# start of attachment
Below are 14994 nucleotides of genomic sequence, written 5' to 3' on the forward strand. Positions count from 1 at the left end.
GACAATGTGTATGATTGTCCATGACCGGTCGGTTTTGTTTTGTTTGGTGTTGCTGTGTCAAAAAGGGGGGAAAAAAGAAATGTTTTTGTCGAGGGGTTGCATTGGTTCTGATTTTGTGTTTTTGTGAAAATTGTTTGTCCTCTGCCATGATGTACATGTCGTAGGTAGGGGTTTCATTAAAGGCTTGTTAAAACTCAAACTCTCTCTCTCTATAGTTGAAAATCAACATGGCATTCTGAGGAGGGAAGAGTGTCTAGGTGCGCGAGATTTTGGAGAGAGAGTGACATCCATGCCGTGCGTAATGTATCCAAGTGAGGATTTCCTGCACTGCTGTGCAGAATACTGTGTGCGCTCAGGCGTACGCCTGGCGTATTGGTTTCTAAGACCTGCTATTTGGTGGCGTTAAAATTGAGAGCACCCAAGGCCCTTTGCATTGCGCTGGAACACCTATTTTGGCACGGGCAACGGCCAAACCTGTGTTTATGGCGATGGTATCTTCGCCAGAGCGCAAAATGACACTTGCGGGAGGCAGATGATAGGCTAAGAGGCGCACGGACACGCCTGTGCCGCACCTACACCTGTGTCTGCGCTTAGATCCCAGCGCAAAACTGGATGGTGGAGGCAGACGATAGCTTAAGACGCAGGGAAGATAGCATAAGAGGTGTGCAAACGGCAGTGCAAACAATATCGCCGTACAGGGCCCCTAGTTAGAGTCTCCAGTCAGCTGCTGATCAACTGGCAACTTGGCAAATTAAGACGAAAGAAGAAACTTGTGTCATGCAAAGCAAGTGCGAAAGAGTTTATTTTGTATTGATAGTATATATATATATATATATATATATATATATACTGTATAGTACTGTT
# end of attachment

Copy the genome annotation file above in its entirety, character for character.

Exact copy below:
Below are 14994 nucleotides of genomic sequence, written 5' to 3' on the forward strand. Positions count from 1 at the left end.
GACAATGTGTATGATTGTCCATGACCGGTCGGTTTTGTTTTGTTTGGTGTTGCTGTGTCAAAAAGGGGGGAAAAAAGAAATGTTTTTGTCGAGGGGTTGCATTGGTTCTGATTTTGTGTTTTTGTGAAAATTGTTTGTCCTCTGCCATGATGTACATGTCGTAGGTAGGGGTTTCATTAAAGGCTTGTTAAAACTCAAACTCTCTCTCTCTATAGTTGAAAATCAACATGGCATTCTGAGGAGGGAAGAGTGTCTAGGTGCGCGAGATTTTGGAGAGAGAGTGACATCCATGCCGTGCGTAATGTATCCAAGTGAGGATTTCCTGCACTGCTGTGCAGAATACTGTGTGCGCTCAGGCGTACGCCTGGCGTATTGGTTTCTAAGACCTGCTATTTGGTGGCGTTAAAATTGAGAGCACCCAAGGCCCTTTGCATTGCGCTGGAACACCTATTTTGGCACGGGCAACGGCCAAACCTGTGTTTATGGCGATGGTATCTTCGCCAGAGCGCAAAATGACACTTGCGGGAGGCAGATGATAGGCTAAGAGGCGCACGGACACGCCTGTGCCGCACCTACACCTGTGTCTGCGCTTAGATCCCAGCGCAAAACTGGATGGTGGAGGCAGACGATAGCTTAAGACGCAGGGAAGATAGCATAAGAGGTGTGCAAACGGCAGTGCAAACAATATCGCCGTACAGGGCCCCTAGTTAGAGTCTCCAGTCAGCTGCTGATCAACTGGCAACTTGGCAAATTAAGACGAAAGAAGAAACTTGTGTCATGCAAAGCAAGTGCGAAAGAGTTTATTTTGTATTGATAGTATATATATATATATATATATATATATATATACTGTATAGTACTGTT